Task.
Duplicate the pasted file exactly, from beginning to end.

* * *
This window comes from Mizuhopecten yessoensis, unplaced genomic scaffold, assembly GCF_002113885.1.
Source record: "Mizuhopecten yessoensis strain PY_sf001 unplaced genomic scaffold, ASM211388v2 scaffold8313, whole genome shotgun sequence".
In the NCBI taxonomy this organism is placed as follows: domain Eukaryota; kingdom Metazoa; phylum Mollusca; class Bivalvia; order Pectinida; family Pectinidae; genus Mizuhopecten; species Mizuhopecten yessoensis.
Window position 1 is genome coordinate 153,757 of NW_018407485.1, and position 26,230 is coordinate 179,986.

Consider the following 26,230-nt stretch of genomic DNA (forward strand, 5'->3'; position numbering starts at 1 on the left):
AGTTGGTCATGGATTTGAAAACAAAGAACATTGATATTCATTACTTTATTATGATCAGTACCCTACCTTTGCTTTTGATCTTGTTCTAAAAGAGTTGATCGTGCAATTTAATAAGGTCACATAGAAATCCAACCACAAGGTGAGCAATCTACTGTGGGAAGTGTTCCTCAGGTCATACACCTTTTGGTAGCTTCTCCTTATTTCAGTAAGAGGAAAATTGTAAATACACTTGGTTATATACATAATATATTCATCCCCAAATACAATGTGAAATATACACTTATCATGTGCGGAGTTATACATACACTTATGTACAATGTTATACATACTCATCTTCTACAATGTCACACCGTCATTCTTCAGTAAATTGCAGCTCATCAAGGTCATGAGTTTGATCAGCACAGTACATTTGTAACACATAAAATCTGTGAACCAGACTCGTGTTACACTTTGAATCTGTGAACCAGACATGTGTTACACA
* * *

This window comes from Mizuhopecten yessoensis, unplaced genomic scaffold, assembly GCF_002113885.1.
Source record: "Mizuhopecten yessoensis strain PY_sf001 unplaced genomic scaffold, ASM211388v2 scaffold8313, whole genome shotgun sequence".
In the NCBI taxonomy this organism is placed as follows: domain Eukaryota; kingdom Metazoa; phylum Mollusca; class Bivalvia; order Pectinida; family Pectinidae; genus Mizuhopecten; species Mizuhopecten yessoensis.
Window position 1 is genome coordinate 153,757 of NW_018407485.1, and position 26,230 is coordinate 179,986.

Consider the following 26,230-nt stretch of genomic DNA (forward strand, 5'->3'; position numbering starts at 1 on the left):
AGTTGGTCATGGATTTGAAAACAAAGAACATTGATATTCATTACTTTATTATGATCAGTACCCTACCTTTGCTTTTGATCTTGTTCTAAAAGAGTTGATCGTGCAATTTAATAAGGTCACATAGAAATCCAACCACAAGGTGAGCAATCTACTGTGGGAAGTGTTCCTCAGGTCATACACCTTTTGGTAGCTTCTCCTTATTTCAGTAAGAGGAAAATTGTAAATACACTTGGTTATATACATAATATATTCATCCCCAAATACAATGTGAAATATACACTTATCATGTGCGGAGTTATACATACACTTATGTACAATGTTATACATACTCATCTTCTACAATGTCACACCGTCATTCTTCAGTAAATTGCAGCTCATCAAGGTCATGAGTTTGATCAGCACAGTACATTTGTAACACATAAAATCTGTGAACCAGACTCGTGTTACACTTTGAATCTGTGAACCAGACATGTGTTACACA